More Articles by Iain Abernethy

Kata: Why Bother?

There are many differing views on the value of kata. Kata is regarded by some to be the very 'soul' of the martial arts. By others, it's regarded as a complete waste of time. To my mind, both views have merit depending upon what is meant by 'kata' and how it is approached.

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The use of the 'Karate Guard' in Kata and Combat

The term 'guard' refers to the position in which the hands are held when fighting. There are many differing opinions on which is the 'correct' or 'best' guard position. So where should we hold our hands in order to effectively fight and defend ourselves? Should the hands be held high, as in boxing? Or should they be held lower, as in modern karate? Why all the variations? In this article I'd like to explore these questions, and in particular look at the use and evolution of the guard in karate.

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Karate: The Next Big Thing?

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Karate: A Complete Fighting System? (The first article I ever wrote)

Introduction:

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Mental Strength

In his book 'Wado-Ryu' karate, Hironori Otsuka tells us that there are three kinds of strength - Physical Strength, Technical Strength and Mental Strength - and if any of those is deficient it will be " the downfall of the individual ". It's a common misconception throughout the martial arts that 'technique' is the key; if we have good technique then we will be effective in combat.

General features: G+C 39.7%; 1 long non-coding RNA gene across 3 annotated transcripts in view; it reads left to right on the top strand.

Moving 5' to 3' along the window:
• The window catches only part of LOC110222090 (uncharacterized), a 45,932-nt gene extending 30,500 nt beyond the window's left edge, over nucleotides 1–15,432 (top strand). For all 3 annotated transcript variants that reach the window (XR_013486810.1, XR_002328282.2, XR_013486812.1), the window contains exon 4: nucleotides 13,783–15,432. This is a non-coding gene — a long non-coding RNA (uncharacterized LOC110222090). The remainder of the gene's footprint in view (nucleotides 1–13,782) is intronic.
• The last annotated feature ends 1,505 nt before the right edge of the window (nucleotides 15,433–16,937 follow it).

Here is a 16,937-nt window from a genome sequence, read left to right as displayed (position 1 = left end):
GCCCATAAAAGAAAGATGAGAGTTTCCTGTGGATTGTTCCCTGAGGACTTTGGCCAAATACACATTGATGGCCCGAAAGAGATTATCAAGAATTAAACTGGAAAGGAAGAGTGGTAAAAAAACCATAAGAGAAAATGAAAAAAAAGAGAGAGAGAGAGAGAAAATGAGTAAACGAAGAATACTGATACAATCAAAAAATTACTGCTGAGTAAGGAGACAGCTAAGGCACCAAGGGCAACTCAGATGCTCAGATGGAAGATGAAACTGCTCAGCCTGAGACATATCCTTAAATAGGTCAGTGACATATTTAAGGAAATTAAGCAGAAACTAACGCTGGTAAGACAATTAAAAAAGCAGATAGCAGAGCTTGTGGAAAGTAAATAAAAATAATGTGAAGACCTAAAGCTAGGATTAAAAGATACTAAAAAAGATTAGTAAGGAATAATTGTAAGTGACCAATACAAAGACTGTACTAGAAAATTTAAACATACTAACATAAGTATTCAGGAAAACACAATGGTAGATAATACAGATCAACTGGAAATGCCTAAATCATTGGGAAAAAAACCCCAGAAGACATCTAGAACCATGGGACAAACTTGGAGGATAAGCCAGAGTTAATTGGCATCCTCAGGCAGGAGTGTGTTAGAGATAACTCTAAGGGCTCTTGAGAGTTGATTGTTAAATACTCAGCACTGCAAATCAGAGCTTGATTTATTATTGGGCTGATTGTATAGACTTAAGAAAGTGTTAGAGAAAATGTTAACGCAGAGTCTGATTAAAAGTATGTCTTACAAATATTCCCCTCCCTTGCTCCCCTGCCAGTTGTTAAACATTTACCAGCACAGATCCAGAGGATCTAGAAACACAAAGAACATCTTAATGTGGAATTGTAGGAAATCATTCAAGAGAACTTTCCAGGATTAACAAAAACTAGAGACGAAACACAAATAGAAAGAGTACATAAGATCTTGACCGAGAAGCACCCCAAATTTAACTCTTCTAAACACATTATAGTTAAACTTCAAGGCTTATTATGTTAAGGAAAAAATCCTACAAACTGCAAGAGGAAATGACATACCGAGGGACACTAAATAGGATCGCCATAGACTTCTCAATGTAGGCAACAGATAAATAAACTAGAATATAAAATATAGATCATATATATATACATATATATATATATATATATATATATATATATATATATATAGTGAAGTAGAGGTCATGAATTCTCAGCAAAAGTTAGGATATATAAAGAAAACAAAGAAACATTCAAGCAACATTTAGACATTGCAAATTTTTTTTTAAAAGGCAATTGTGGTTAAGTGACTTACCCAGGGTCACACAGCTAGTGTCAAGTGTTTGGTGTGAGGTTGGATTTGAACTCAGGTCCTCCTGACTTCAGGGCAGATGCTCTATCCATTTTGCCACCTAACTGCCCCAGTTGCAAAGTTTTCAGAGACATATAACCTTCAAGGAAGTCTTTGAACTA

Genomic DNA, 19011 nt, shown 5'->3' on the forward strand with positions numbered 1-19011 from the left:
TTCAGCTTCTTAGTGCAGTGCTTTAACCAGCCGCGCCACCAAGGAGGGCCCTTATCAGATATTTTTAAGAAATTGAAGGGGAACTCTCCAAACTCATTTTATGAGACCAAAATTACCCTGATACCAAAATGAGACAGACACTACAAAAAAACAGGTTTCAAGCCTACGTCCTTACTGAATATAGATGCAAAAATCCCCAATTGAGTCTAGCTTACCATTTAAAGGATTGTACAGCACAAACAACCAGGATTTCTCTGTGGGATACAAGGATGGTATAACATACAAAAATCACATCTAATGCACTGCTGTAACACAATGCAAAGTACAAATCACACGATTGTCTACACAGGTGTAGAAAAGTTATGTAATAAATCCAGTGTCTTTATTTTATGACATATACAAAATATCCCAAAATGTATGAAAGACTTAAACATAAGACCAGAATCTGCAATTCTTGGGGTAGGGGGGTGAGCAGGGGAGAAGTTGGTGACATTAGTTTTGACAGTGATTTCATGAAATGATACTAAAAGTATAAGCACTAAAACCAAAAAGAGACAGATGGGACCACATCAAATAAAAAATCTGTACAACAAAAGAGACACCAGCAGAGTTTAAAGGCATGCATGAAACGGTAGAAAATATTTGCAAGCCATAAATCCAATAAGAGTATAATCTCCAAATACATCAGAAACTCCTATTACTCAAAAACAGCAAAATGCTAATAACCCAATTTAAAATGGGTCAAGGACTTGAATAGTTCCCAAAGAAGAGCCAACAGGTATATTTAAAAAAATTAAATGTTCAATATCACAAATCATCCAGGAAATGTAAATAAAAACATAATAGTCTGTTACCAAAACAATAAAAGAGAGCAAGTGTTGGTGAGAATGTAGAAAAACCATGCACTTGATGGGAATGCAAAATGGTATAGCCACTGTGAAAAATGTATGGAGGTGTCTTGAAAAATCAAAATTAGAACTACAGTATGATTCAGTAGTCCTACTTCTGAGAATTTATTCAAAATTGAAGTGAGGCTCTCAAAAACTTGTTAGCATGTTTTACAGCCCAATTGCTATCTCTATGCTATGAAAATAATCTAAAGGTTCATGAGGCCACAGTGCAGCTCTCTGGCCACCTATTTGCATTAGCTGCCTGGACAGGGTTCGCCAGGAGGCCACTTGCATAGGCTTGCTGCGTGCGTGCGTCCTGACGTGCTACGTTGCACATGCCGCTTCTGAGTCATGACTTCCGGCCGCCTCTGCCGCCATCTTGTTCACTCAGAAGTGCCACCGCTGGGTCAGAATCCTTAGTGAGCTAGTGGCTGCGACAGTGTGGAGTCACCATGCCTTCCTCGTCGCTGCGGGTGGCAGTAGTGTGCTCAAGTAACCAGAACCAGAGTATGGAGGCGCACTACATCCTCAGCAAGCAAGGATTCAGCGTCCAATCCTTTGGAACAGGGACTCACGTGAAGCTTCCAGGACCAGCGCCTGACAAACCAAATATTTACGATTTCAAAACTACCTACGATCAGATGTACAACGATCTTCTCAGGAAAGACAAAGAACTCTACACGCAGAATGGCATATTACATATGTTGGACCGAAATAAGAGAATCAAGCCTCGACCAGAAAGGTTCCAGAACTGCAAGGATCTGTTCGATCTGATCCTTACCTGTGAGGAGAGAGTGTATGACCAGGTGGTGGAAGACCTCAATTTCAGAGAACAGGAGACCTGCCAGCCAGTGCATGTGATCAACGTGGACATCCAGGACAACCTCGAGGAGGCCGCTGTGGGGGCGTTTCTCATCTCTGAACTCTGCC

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Kata: a Lock or a Key?

In this article I'd like to briefly discuss some of the ways in which we can view kata, and how, if we adopt a restrictive view, this can severely limit our progress in the martial arts.

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Kata: Closing the Skill Gap

Karate is most commonly practised as a mid- to long-range kicking and punching system. And whilst karate practitioners tend to be very skilled at impacting at this range, they are often found wanting should the fight go to close-range. This is because most modern dojos do not include close-range striking and fundamental grappling skills in their training. A chain is only ever as strong as its weakest link and it is this lack of close-range skills that could be the karateka's undoing in a live situation.

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Kicking: Below the Belt?

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Kushanku / Kanku / Kosokun

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The Four Stages of Kata Practise

Practically all karateka practise kata; however, most only practise the initial stage and therefore they do not develop a rounded and more complete understanding of what kata has to offer. In this article we shall discuss all four stages of kata practise.

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